Mrs. B’s anxiety was running rampant… Another true story advocating SAFE RENOVATIONS!
The mid-1950s home was located in a quiet Western Maryland neighborhood. Moving boxes were on the front porch. A dumpster sat in the driveway full of old cabinets and shelving. The sound of a saw and hammers resounded from within the home. I was greeted by a friendly face, but I could tell in her expression she was uneasy. We walked in her residence as she explained to me that she just bought the home and was planning on removing a wall and opening up the kitchen space. She painted a picture of the renovated kitchen with a center island, stylish cabinets, and rustic colors.
Mrs. B explained that she had not been able to sleep after seeing a news report about potential hazardous building materials in older homes. In looking around at the kitchen I shared the fact that she may be disturbing lead-based painted components and asbestos-containing floor tile and mastic currently in her kitchen. Her face signaled dismay as she asked, “Why would you think these materials are hazardous?”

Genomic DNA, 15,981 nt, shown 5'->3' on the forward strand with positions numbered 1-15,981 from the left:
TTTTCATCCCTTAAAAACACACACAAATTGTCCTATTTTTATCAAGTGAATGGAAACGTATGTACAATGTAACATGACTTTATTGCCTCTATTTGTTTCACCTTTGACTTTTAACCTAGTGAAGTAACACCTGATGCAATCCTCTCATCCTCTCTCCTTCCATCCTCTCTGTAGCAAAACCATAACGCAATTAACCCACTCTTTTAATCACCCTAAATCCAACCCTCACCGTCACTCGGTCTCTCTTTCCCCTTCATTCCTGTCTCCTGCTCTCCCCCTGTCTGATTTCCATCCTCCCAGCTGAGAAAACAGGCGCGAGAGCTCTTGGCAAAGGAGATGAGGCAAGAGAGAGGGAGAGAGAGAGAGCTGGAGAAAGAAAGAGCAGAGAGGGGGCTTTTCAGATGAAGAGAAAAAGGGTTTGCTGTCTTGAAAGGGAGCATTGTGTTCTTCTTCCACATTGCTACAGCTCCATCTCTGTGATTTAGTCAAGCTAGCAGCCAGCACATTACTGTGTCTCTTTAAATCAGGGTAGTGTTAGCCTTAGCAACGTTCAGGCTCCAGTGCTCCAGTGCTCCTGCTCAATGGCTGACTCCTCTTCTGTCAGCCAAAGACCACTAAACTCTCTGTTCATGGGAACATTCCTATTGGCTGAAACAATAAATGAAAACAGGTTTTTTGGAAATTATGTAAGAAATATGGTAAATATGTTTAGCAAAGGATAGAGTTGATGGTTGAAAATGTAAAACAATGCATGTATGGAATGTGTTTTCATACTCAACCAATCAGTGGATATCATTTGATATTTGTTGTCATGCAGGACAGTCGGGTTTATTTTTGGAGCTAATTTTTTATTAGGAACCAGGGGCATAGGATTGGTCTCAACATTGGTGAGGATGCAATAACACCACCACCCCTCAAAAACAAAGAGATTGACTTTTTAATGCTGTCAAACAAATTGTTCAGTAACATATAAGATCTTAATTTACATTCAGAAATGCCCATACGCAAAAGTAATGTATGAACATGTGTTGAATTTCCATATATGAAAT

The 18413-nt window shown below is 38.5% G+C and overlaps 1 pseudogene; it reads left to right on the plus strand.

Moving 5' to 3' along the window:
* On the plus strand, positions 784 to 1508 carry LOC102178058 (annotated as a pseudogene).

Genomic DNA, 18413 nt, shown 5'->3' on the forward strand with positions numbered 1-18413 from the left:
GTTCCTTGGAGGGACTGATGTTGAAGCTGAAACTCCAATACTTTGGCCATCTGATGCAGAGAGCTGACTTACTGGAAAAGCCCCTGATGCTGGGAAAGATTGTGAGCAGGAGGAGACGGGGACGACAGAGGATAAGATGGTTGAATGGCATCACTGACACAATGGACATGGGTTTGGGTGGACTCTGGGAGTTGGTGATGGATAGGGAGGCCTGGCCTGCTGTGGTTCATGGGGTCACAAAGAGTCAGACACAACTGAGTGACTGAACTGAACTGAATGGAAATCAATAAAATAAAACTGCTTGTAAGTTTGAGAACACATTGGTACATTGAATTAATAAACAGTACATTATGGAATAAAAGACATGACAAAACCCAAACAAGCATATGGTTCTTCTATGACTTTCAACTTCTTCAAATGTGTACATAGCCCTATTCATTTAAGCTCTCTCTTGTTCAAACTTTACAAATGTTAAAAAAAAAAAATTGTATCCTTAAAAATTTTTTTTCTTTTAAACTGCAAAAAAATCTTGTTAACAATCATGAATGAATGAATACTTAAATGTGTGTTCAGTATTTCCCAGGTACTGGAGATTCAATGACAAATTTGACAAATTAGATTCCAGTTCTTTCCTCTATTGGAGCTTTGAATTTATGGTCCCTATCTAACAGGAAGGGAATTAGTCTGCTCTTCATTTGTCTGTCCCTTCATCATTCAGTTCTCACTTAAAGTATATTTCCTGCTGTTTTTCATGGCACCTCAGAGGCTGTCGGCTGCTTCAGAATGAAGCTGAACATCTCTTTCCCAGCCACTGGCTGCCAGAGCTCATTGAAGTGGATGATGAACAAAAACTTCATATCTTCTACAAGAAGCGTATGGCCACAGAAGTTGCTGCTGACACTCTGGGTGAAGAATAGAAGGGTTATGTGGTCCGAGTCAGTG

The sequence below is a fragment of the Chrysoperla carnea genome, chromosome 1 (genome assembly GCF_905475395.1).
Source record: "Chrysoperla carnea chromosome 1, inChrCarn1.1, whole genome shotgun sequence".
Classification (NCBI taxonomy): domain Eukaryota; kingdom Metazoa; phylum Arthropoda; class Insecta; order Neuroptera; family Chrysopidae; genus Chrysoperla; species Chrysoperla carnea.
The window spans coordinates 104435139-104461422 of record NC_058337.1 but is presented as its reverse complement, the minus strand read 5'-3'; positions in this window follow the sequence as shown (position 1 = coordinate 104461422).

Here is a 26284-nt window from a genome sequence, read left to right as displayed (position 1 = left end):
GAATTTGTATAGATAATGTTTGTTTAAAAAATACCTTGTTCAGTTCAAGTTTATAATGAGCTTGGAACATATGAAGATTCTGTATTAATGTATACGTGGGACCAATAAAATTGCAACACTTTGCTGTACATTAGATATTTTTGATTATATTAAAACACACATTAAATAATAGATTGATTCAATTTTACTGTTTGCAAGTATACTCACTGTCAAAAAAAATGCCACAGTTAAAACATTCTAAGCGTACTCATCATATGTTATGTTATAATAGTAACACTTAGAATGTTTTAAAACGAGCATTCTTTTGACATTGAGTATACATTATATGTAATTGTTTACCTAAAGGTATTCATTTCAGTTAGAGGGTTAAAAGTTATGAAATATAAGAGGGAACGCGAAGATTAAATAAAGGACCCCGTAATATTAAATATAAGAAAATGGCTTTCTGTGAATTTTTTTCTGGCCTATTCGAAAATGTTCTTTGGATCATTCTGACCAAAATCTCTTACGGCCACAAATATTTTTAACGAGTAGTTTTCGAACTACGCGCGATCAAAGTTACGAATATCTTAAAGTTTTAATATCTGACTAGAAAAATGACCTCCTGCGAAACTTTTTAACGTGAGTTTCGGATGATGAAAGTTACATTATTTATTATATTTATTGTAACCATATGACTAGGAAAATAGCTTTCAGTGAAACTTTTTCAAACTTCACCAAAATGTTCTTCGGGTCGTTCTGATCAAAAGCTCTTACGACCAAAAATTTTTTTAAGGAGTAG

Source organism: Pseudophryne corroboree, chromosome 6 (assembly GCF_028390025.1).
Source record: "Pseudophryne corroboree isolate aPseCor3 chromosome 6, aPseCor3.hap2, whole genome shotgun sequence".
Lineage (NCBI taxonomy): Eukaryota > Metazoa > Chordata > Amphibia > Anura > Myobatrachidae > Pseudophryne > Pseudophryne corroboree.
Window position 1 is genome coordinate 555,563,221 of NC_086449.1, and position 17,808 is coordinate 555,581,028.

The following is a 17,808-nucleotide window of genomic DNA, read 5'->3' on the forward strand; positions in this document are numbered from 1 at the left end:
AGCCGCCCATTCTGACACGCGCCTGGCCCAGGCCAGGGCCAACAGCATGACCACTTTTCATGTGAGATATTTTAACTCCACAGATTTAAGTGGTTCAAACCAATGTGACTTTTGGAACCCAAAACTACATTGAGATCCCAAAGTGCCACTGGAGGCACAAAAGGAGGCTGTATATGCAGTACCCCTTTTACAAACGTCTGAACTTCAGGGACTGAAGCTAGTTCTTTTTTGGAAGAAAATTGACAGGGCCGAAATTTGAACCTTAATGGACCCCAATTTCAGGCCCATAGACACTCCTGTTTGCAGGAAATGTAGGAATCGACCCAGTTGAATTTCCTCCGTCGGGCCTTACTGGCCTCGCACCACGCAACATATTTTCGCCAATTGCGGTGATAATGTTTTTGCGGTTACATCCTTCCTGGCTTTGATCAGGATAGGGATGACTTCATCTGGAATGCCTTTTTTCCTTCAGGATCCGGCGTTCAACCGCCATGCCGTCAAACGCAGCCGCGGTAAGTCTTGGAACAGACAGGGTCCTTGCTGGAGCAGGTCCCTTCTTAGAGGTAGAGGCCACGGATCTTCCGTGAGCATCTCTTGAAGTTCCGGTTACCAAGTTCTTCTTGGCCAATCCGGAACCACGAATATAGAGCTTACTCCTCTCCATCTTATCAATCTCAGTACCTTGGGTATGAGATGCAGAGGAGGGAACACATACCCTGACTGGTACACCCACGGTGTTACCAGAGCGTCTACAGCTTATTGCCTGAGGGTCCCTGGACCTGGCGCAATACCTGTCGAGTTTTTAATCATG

Quality paints produced prior to 1979 typically contained lead-based paint. When knocking out the wall, the disturbance to the painted surfaces would release lead dust into the building. I highly recommended that she have it tested prior to renovations. If it is lead-based paint, then she would want to protect herself and the environment from the spread of lead dust. An XRF Analyzer would indicate the concentration of lead in the paint to help her plan to remove the wall safely. She asked me to take a reading of the paint. The analyzer instantly have me a reading of 1.1 mg/cm sq. In Maryland anything at or above 0.7 mg/cm is considered lead-based paint and the proper precautions should be taken when removing.
Then she asked about the floor tile. The only way to know for sure if the tile contained asbestos is to have it sent to a lab for analysis. We found that it contained 3% Chrysolite.
After a few simple tests, Mrs. B was now able to put a renovation plan in place that includes safe renovation practices that would protect her, her helpers, and her neighborhood.
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